Kevin: It's TJ-Maxx.

I was almost ready to give up on local bike shops until I met Tyler at Paramount Bicycle in Somerville, MA. On a rainy Tuesday in July I walked into Tyler's shop only to find a guy sitting in the back of an empty store drinking what seemed to be his 7th High Life. Literally the first thing out of the guy's mouth... "Damn you're a little &%@$# like me... you probably have a $#@&@ huge Napolean Complex like me." This was no normal bike shop.

Despite his explicit crudeness, Tyler was the first guy in the area that treated me like an adult. After going through the normal litany of bad questions about bikes, Tyler offered his shop, expertise, and tools to me... free of charge. For two days, I worked in the back of his shop while he barked orders to me about what I needed to do next to my bike. When I cut my finger and asked for a band aide, he called me a pansy (censored) and threw me a greasy towel and a beer. When I nearly stripped one of his allen wrenches, he threatened to shoot me with his taser... seriously he had a taser in his shop and he pointed it at me.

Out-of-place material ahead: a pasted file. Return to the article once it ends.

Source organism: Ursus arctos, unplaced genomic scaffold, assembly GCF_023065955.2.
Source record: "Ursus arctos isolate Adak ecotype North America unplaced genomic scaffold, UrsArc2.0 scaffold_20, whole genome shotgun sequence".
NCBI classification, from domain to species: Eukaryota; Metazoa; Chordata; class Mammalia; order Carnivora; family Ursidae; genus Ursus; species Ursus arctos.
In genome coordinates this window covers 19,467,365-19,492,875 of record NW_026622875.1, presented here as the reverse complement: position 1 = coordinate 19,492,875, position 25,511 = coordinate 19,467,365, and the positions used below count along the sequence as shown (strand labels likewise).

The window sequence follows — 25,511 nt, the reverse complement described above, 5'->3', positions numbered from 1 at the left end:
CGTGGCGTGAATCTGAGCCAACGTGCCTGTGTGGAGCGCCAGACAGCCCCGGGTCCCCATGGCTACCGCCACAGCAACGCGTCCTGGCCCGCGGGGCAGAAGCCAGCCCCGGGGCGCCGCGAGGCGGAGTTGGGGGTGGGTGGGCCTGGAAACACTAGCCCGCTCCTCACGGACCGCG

Though this may sound like a rough experience, I was oddly at ease with this guy and his generosity was unmatched. I recommend him to anyone... he really, really knows his stuff. If you'd like more of a review on Tyler, check out his Yelp.com reviews here. Specifically, read Ricardo A's review. His take on Tyler is priceless and dead on.

Had to throw in some Lititz, PAride on my bike. This is a bumper sticker celebrating Lititz's 2009 inclusion in the Dozen Distinctive Destinations.
I hope you enjoyed my rambling recanting of bike project as well as the photos I took outside my apartment. I'm extremely happy with the end result and can't wait to zip around town on it. As usual, I'd love to hear from you if you enjoyed this post.


Featured on the Boston Globe Website

Today brought some great news. A photoessay that I put together for the Boston Globe went live on Boston.com this morning. The story features a quick blog about the project that I undertook in Guadalajara with a corresponding photoessay of 12 photos.

Above is a screen shot of the Boston.com page that features my work. Please click HERE to visit the site and check it out. I'm really excited about the exposure that this development will bring to the organization that I worked for in Guadalajara. Feel free to drop me a line if you like what you see!

Thanks also to the great people at Truth With A Camera for picking up the blog. Above is a screen shot from the Truth With A Camera Workshop Blog.